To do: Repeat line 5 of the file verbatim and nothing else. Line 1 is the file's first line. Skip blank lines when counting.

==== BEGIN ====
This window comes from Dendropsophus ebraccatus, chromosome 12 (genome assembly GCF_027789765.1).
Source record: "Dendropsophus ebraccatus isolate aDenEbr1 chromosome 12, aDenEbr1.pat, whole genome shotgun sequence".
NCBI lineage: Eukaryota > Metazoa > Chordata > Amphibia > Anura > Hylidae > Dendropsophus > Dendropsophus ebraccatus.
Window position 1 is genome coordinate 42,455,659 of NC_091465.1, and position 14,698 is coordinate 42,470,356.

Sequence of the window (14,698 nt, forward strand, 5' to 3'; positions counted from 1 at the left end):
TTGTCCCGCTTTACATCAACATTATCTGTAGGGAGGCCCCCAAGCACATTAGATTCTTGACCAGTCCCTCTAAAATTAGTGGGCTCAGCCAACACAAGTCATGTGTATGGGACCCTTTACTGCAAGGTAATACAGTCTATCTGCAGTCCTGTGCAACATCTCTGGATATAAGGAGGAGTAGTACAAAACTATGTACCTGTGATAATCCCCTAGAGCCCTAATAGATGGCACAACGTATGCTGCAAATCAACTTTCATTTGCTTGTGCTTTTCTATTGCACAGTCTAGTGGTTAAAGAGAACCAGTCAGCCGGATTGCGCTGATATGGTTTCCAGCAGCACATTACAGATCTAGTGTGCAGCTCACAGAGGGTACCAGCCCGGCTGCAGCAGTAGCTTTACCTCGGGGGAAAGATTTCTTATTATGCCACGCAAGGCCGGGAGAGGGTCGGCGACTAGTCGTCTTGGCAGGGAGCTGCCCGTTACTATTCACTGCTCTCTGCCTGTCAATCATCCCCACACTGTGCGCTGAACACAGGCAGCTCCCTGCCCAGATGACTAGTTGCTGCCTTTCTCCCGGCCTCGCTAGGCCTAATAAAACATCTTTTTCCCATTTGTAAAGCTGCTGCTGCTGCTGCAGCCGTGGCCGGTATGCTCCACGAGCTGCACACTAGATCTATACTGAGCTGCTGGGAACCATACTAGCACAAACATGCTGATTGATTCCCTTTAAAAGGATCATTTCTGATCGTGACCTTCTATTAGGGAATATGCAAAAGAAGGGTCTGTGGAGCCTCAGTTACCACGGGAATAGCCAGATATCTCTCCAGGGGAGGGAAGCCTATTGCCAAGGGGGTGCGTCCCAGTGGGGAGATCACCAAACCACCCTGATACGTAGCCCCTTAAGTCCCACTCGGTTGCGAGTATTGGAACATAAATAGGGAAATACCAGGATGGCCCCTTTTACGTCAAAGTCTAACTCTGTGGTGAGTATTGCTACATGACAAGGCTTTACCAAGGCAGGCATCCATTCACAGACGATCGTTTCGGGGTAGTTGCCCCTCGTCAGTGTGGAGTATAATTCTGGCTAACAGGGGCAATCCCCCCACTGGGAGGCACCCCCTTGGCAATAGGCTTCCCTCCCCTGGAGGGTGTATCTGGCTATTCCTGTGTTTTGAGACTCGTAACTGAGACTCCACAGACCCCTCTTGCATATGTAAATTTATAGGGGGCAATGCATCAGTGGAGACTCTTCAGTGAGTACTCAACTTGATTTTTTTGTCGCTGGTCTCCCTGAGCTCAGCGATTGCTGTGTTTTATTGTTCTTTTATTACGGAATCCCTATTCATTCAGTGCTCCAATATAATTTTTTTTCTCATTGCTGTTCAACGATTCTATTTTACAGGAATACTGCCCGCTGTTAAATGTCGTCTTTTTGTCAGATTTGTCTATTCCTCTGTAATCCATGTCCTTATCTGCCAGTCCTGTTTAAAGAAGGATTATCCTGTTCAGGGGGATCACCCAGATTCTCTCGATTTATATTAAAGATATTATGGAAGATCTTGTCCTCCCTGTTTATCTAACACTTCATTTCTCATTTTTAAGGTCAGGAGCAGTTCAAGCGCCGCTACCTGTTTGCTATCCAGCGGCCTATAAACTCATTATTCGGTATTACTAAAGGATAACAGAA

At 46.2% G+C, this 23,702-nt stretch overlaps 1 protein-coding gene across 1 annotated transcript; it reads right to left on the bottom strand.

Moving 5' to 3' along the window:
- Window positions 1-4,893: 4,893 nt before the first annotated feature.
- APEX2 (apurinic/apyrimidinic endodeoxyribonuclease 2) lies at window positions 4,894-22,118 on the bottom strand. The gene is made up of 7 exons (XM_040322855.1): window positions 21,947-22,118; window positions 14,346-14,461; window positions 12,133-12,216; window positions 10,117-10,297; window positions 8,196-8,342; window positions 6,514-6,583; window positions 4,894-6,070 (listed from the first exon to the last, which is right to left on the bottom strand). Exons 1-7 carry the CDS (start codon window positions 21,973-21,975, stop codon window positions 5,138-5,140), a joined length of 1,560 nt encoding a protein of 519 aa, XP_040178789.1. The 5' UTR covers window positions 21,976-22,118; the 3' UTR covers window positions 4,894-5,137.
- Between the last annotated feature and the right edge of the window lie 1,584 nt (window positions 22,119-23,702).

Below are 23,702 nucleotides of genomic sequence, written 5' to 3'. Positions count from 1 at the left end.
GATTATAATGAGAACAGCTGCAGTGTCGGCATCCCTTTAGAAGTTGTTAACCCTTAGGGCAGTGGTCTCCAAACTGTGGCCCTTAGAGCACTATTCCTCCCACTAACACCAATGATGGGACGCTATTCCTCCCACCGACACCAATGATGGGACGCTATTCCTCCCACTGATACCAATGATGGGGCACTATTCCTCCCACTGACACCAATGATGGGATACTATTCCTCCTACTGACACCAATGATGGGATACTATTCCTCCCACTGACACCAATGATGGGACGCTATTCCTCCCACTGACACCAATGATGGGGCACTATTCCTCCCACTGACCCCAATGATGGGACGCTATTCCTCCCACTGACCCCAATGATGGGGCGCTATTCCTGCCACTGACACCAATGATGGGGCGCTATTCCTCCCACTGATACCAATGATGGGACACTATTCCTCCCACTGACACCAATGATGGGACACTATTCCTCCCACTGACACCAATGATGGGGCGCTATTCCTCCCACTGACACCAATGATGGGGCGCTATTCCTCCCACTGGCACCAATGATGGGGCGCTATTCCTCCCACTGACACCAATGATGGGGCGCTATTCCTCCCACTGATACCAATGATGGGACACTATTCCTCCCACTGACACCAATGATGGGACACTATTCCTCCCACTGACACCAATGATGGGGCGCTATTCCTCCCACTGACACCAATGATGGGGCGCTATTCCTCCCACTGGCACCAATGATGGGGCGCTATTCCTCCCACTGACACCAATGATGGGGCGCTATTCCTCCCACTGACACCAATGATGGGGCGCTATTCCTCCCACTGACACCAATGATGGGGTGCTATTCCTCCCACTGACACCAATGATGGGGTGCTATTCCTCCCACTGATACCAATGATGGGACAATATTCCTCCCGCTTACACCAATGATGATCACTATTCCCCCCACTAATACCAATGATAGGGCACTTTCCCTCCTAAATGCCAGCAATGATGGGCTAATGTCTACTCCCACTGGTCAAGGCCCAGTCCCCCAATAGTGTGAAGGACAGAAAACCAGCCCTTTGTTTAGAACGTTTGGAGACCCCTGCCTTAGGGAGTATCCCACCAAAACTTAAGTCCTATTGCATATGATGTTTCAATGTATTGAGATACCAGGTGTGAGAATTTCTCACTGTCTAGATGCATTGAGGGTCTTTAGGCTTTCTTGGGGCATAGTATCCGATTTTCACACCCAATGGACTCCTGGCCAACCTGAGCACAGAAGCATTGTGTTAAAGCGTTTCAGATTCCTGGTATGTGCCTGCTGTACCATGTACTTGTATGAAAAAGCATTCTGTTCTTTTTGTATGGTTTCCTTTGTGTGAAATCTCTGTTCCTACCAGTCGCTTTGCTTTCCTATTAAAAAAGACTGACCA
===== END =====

Sequence of the window (14,698 nt, forward strand, 5' to 3'; positions counted from 1 at the left end):